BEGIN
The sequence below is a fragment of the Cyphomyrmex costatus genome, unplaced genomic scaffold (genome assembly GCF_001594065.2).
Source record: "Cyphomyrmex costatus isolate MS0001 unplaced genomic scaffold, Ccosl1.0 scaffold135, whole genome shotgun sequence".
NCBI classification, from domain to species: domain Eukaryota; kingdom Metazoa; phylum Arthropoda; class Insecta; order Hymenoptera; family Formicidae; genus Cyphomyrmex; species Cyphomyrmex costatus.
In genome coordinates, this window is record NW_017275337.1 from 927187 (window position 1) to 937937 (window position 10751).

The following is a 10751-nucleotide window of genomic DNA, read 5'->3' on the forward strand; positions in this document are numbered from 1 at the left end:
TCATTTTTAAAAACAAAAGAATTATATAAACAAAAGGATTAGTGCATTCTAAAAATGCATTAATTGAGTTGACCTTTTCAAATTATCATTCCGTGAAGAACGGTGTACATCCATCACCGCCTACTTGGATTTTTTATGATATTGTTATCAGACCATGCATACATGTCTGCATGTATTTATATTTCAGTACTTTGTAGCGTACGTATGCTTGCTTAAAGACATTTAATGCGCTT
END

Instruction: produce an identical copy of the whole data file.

The sequence below is a fragment of the Cyphomyrmex costatus genome, unplaced genomic scaffold (genome assembly GCF_001594065.2).
Source record: "Cyphomyrmex costatus isolate MS0001 unplaced genomic scaffold, Ccosl1.0 scaffold135, whole genome shotgun sequence".
NCBI classification, from domain to species: domain Eukaryota; kingdom Metazoa; phylum Arthropoda; class Insecta; order Hymenoptera; family Formicidae; genus Cyphomyrmex; species Cyphomyrmex costatus.
In genome coordinates, this window is record NW_017275337.1 from 927187 (window position 1) to 937937 (window position 10751).

The following is a 10751-nucleotide window of genomic DNA, read 5'->3' on the forward strand; positions in this document are numbered from 1 at the left end:
TCATTTTTAAAAACAAAAGAATTATATAAACAAAAGGATTAGTGCATTCTAAAAATGCATTAATTGAGTTGACCTTTTCAAATTATCATTCCGTGAAGAACGGTGTACATCCATCACCGCCTACTTGGATTTTTTATGATATTGTTATCAGACCATGCATACATGTCTGCATGTATTTATATTTCAGTACTTTGTAGCGTACGTATGCTTGCTTAAAGACATTTAATGCGCTT